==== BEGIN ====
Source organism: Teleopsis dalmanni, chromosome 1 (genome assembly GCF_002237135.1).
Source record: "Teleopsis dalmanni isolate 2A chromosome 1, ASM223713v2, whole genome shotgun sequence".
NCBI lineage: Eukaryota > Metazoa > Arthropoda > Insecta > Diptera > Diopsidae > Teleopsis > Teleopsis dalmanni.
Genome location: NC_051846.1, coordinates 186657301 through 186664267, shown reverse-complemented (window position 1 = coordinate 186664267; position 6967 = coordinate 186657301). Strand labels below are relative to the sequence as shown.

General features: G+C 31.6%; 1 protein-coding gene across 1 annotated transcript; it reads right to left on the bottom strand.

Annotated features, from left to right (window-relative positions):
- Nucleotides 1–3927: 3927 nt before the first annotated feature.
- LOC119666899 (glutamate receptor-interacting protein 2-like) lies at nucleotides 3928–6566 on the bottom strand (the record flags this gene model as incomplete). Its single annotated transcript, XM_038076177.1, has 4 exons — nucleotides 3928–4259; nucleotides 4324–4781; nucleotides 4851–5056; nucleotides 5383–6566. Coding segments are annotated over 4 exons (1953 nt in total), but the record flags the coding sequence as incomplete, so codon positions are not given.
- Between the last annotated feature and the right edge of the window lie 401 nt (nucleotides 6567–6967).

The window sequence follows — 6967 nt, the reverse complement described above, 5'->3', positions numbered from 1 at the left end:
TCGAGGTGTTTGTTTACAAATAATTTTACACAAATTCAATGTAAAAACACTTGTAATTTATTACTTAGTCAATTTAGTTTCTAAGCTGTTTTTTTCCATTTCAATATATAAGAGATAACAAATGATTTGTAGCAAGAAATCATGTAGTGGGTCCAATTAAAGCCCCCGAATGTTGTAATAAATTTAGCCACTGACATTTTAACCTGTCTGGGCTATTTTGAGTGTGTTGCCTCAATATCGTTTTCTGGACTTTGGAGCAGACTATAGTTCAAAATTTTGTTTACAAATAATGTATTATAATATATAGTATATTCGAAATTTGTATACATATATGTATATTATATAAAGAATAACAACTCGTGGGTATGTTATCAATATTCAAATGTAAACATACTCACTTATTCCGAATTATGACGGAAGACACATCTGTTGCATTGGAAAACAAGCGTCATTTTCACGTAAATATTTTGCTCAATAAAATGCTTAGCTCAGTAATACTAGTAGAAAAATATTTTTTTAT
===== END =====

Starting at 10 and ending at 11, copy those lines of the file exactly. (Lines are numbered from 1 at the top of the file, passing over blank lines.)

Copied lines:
The window sequence follows — 6967 nt, the reverse complement described above, 5'->3', positions numbered from 1 at the left end:
TCGAGGTGTTTGTTTACAAATAATTTTACACAAATTCAATGTAAAAACACTTGTAATTTATTACTTAGTCAATTTAGTTTCTAAGCTGTTTTTTTCCATTTCAATATATAAGAGATAACAAATGATTTGTAGCAAGAAATCATGTAGTGGGTCCAATTAAAGCCCCCGAATGTTGTAATAAATTTAGCCACTGACATTTTAACCTGTCTGGGCTATTTTGAGTGTGTTGCCTCAATATCGTTTTCTGGACTTTGGAGCAGACTATAGTTCAAAATTTTGTTTACAAATAATGTATTATAATATATAGTATATTCGAAATTTGTATACATATATGTATATTATATAAAGAATAACAACTCGTGGGTATGTTATCAATATTCAAATGTAAACATACTCACTTATTCCGAATTATGACGGAAGACACATCTGTTGCATTGGAAAACAAGCGTCATTTTCACGTAAATATTTTGCTCAATAAAATGCTTAGCTCAGTAATACTAGTAGAAAAATATTTTTTTAT